I even smiled.
It was a beautiful day and I was doing a good deed and I had my Bubs and all was right with the planet!
Well. Nice Lady must have been off that day; or this Mean Lady had killed Nice Lady and eaten her, or left her for dead in a bathroom stall, or stuffed her under a sink. Because Mean Lady growled.
Growled, I tell you.
Without a single word, she glared at me. I instinctively put my arm across Bubs’ shoulder in a protective gesture and quickly told her what I’d come for. My smile faltered, but I perkily said, “I’d like one … and a half chickens, please?”
With a lilt upward at the end, with my bestest smile, I was asking, politely, naively, for her to pretty-please-with-sugar-on-top, give me more chicken. That way I could have some on my way to Bubs’ karate class.
I thought this was an innocuous request. The chickens are already parted and fried; just give me the bits from one and one half of the birds. How hard is that?
And at fourteen bucks a chicken, I was willing to pay the exorbitant fee for the service. (It’s really great chicken. Really.)
Well, Mean Lady, snarled — she bared teeth — and roared across her smoker’s rattled vocal cords, “I don’t give out half a chicken.”
I shook myself a little, resumed my somewhat smaller smile, ahem-ed a bit and thought, Alright, it was simply a query, you old biddy. I wasn’t asking for one of your personal kidneys. “Fine,” I grinned back at her. “And we’d each like a Dr. Pepper while we wait. Please.”
She ripped a piece of paper from her greasy order pad, turned to the kitchen with it and yelled “yardbird on the loose”, or some other charming restaurant vernacular, and disappeared further down the bar, while I settled in with my boy and awaited our refreshing beverages and a chance to examine the nuances of a pool bar: bad tv circa 1950 in the corner, low lighting overhead, flickering neon Budweiser signs that stated Bud…ser, a pool table with vaguely green not-felt-any-longer, and two old men lingering at the other end of the bar who were so still that if they hadn’t moved at that moment, I would have been using my 2013 cell phone to dial 911, they were that still. (I think I saw cobwebs on them.)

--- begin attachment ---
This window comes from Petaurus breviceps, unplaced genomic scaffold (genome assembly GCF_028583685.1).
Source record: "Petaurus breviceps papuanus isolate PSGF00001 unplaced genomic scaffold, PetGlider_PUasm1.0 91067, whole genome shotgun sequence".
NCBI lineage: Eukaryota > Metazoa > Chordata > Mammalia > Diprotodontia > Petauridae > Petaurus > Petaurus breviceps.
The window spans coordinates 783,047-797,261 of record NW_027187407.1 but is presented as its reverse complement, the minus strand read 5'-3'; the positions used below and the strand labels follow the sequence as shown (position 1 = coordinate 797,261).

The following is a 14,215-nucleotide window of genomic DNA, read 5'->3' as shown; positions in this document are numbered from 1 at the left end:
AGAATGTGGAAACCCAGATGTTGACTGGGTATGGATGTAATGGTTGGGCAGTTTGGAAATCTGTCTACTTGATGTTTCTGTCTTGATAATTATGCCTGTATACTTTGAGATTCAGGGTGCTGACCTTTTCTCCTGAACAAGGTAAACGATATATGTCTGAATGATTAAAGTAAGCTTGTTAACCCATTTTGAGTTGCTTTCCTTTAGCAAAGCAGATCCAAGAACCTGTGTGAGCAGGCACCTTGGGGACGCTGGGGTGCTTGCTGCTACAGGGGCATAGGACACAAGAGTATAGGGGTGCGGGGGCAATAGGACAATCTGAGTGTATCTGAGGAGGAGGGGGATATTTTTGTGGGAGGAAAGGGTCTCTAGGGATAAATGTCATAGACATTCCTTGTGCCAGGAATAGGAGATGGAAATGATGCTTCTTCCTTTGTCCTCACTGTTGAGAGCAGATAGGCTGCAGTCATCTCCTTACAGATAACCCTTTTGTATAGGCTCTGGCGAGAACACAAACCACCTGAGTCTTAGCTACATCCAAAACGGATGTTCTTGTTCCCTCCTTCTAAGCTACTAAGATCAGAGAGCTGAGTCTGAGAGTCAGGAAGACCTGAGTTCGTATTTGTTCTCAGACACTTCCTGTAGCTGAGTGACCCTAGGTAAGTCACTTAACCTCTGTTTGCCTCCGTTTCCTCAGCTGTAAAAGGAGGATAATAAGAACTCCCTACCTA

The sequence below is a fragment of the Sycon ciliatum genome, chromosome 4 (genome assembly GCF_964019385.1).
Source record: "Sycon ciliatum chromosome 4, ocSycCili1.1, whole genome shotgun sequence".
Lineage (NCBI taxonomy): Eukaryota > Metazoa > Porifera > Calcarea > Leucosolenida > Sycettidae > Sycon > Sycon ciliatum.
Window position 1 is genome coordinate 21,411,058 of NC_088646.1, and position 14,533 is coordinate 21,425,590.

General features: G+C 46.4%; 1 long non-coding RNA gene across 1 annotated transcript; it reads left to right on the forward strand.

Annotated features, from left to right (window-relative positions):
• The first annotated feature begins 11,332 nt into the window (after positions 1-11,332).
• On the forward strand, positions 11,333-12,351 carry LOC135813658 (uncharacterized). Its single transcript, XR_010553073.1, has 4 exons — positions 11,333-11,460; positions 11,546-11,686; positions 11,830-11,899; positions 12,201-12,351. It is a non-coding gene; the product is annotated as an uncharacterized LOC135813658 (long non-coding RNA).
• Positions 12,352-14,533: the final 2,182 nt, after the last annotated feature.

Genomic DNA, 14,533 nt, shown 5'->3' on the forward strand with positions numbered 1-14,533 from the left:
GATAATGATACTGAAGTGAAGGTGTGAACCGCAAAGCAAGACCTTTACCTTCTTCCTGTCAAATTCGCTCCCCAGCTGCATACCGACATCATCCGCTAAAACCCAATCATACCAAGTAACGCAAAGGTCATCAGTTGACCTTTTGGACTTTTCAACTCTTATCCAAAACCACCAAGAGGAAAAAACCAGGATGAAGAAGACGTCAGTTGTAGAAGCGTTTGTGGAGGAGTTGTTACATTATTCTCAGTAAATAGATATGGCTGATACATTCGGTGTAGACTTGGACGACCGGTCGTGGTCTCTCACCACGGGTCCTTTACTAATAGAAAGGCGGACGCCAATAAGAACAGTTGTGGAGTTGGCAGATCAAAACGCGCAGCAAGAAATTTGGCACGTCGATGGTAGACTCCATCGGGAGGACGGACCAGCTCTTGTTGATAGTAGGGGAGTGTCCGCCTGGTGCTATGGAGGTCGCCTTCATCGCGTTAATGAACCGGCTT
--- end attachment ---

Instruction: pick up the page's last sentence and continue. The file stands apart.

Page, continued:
And while I was verifying that indeed those two men were breathing, WHAM! Two warm cans of DP were unceremoniously plunked in front of my boy and I. Next came two Styrofoam cups and lids as a warming, Welcome, Do Linger, gesture.
I used my shirt to wipe the tops of the cans before daring to pop them open. And before the fizz had died down below the rims of those cups, that chicken-in-a-brown-sack was thrust forward into my personal space, dislodging my hand from the styro cup and blocking my view of my child.
I remarked, “My, that was quick!” as I smiled at Mean Lady. And she responded with, “Maybe you’ll like it quick this time and forgive us when it’s slow next time.”
Then the air pealed with a laugh this side of maniacal as she floated the bill toward my face and walked away.
Cash only.
Pay it quick.
Grab the bag and the child and the CFC laden sodas and out the door we go. Out the door notably located in the back of the bar by the restrooms.
Shake it off.
Really, it’s a charming place. Needs TLC, somewhat of a fixer-upper, settled in a quaint neighborhood with Old World appeal. Probably on the Historical Registry. But serves up a great chicken.
As the Bubs and I dashed our way back from Purty Close, through the Out There, and across the globe into civilization and the pending karate class, I reached into that bag, the one leaking scents of fried fowl heaven and cholesterol ridden oily delights, and I took a leg. I ate it with relish and threw the leg out the window as my attempt at composting on the fly.
Skip to the end: Mr. Jackson loved the chicken, and when he inquired as to what happened to that other leg? Strangely, it only had one. Isn’t that crazy?
“Well, Mr. Jackson,” I replied with a stony face, “The folks in that bar are old and uninterested in a challenge, so they only cook the one-legged ones. The birds hop in place trying to escape capture, causing them to spin a little, which makes them dizzy, so they fall over. Much easier to catch.”